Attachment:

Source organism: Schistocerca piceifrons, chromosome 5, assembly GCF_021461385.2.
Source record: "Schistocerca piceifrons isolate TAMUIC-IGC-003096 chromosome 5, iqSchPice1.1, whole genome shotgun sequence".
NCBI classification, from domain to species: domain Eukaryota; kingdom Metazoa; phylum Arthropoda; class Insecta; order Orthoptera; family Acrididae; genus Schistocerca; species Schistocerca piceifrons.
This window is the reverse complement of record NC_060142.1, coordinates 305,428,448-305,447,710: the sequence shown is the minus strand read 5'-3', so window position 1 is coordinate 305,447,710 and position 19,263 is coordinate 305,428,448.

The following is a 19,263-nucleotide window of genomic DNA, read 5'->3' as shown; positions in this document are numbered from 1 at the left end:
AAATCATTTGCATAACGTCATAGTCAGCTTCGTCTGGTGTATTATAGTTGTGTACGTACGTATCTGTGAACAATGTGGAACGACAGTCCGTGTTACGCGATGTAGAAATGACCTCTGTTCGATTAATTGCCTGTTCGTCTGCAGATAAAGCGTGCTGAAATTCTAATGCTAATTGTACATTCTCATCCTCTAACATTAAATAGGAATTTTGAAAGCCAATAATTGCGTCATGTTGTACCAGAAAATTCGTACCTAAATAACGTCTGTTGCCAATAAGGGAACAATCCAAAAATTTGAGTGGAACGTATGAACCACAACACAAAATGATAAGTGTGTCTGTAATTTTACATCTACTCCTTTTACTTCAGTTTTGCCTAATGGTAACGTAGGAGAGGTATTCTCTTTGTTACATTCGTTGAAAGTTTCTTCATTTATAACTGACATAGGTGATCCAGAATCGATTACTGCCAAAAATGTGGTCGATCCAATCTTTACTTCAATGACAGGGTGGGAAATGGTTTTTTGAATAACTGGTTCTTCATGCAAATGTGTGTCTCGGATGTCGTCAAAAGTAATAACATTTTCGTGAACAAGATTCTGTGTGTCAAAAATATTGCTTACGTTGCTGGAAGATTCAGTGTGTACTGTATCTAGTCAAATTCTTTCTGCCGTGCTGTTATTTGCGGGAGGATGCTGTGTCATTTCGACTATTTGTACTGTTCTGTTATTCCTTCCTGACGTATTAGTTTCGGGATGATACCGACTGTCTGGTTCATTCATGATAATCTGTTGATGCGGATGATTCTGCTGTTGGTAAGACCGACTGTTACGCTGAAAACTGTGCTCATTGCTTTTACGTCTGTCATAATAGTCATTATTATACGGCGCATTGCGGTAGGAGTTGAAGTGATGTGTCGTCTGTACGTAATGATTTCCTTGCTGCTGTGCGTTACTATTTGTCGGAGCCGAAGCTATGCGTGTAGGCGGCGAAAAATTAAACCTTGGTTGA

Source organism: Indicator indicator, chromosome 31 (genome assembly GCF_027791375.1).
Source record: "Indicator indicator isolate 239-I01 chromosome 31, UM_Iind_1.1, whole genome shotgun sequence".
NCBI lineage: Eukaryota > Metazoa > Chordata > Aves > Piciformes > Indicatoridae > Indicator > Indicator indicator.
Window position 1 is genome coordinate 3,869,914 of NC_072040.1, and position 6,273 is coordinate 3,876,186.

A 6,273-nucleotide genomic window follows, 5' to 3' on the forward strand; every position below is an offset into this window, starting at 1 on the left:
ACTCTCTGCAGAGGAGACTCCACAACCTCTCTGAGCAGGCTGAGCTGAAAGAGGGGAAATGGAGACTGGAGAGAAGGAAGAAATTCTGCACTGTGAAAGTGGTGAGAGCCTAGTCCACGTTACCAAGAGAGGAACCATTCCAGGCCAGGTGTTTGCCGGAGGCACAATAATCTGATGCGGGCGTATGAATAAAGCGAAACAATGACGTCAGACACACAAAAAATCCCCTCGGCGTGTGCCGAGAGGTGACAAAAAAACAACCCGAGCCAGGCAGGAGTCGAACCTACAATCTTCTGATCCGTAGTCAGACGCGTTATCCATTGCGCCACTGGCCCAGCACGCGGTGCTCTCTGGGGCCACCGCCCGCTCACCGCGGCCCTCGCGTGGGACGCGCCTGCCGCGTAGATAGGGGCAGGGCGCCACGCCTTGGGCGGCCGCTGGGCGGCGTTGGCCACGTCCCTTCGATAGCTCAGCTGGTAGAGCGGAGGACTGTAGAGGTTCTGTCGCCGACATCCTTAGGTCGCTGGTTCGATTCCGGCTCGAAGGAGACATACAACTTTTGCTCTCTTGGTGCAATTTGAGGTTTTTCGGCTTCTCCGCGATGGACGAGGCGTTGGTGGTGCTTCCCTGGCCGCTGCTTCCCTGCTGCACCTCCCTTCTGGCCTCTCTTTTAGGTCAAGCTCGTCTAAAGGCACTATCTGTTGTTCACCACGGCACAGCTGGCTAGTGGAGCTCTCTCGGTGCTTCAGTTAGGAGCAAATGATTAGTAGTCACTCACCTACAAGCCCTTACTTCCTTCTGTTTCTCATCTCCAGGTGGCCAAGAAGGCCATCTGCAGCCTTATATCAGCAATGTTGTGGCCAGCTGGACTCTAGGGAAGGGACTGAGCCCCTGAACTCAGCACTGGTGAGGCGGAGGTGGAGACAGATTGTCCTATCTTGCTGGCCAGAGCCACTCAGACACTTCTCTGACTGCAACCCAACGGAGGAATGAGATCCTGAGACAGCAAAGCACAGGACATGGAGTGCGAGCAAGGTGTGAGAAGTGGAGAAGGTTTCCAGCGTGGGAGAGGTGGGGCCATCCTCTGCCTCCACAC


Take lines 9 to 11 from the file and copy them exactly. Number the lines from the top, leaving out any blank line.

NCBI lineage: Eukaryota > Metazoa > Chordata > Aves > Piciformes > Indicatoridae > Indicator > Indicator indicator.
Window position 1 is genome coordinate 3,869,914 of NC_072040.1, and position 6,273 is coordinate 3,876,186.

A 6,273-nucleotide genomic window follows, 5' to 3' on the forward strand; every position below is an offset into this window, starting at 1 on the left: